(Part 1 of 2)
“And Jesus cried out again with a loud voice, and yielded up His spirit. Then, behold, the veil of the temple was torn in two from top to bottom; and the earth quaked, and the rocks were split and the graves were opened; and many bodies of the saints who had fallen asleep were raised; and coming out of the graves after His resurrection, they went into the holy city and appeared to many.”-Matthew 27:50-53
During the lifetime of Jesus, the temple in Jerusalem was the center of Jewish religious life. The temple was the place where animal sacrifices were carried out and worship according to the Law of Moses was followed faithfully.
Hebrews 9:1-5 tells us that in the temple a veil separated the Holy of Holies, the earthly dwelling place of God’s presence, from the rest of the temple:
“Then indeed, even the first covenant had ordinances of divine service and the earthly sanctuary. For a tabernacle was prepared: the first part, in which was the lampstand, the table, and the showbread, which is called the sanctuary; and behind the second veil, the part of the tabernacle which is called the Holiest of All, which had the golden censer and the ark of the covenant overlaid on all sides with gold, in which were the golden pot that had the manna, Aaron’s rod that budded, and the tablets of the covenant; and above it were the cherubim of glory overshadowing the mercy seat.”-Hebrews 9:1-5
The veil separated God in all His holiness from the sinfulness of mankind:
“But your iniquities have separated you from your God; And your sins have hidden His face from you, So that He will not hear.”-Isaiah 59:2
Only the high priest was permitted to pass beyond the veil once each year to enter into God’s presence to make atonement for the sins of Israel:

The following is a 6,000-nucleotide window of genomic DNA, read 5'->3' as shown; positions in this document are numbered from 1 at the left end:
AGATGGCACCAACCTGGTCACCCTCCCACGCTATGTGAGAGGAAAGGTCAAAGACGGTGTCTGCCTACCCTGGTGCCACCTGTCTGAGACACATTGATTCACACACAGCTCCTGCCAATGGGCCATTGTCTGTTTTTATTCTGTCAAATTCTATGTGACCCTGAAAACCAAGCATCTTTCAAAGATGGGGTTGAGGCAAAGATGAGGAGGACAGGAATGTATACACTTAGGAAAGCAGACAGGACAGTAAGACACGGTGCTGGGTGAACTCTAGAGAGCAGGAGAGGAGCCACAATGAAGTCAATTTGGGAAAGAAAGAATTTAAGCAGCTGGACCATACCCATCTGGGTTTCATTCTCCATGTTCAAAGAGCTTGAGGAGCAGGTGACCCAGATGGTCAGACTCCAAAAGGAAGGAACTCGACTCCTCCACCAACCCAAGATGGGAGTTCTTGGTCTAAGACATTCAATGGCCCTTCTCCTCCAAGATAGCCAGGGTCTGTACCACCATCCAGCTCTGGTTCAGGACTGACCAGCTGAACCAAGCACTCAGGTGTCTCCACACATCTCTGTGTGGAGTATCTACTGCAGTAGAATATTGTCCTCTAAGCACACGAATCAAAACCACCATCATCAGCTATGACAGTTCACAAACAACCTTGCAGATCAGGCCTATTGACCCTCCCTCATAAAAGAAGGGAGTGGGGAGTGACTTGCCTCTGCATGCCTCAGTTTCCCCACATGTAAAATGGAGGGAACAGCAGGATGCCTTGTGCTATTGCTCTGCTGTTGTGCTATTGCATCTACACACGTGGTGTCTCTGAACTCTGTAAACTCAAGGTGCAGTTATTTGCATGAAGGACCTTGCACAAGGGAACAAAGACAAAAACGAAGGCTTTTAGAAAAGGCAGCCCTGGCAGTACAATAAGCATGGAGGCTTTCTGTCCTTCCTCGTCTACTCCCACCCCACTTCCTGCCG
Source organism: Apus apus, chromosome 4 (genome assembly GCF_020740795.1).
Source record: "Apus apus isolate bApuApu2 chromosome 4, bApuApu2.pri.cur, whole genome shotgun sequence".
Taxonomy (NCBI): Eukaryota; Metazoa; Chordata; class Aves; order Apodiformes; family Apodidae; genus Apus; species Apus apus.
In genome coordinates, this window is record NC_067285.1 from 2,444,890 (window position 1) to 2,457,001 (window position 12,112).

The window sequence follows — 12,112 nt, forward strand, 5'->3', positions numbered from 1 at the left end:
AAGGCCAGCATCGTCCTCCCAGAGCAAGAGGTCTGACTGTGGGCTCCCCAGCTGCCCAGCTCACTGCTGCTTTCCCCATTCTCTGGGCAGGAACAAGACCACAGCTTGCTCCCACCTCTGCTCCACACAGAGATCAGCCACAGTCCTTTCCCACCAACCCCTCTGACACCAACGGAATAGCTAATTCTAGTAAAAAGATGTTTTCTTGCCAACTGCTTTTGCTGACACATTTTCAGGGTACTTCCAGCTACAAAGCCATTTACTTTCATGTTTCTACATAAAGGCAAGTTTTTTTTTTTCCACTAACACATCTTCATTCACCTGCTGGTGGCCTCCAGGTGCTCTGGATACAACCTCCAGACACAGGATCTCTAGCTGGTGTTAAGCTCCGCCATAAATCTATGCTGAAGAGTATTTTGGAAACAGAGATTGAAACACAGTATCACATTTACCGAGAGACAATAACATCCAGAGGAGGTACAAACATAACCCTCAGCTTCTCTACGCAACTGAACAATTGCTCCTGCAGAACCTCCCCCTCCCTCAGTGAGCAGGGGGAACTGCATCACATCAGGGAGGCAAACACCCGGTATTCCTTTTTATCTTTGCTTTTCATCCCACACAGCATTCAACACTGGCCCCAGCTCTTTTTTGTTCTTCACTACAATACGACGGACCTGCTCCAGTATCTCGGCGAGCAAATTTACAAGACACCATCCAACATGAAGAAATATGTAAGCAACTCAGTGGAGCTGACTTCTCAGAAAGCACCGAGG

“But into the second part the high priest went alone once a year, not without blood, which he offered for himself and for the people’s sins committed in ignorance;”-Hebrews 9:7
To understand the magnitude of the veil being torn in two, we need to look at the size and scope of the veil. In some translations the word veil is translated as curtain. This could cause us to picture it as a common curtain hanging in front of any window in your home. It wouldn’t take a tremendous amount of force to tear one of these in two. However, according to 1 Kings 6:2, Solomon’s temple was 30 cubits high (which is somewhere around 50-60 feet) and according to early Jewish tradition the veil may have been as much as four inches thick and was not constructed of paper thin material, but was designed to provide a barrier between God and man. For this veil to be torn in two would have required a tremendous amount of energy and would have communicated a humbling truth to those who were bound up in religion.
By this time, thousands of years after the Law of Moses had been given; Judaism had become steeped in the traditions of men. The Law which was intended to point men to God and reveal the nature of God, instead had become a checklist of do’s and don’ts that men used to gauge each other’s spirituality.
Pastor Scott Burr
Dayspring Community Church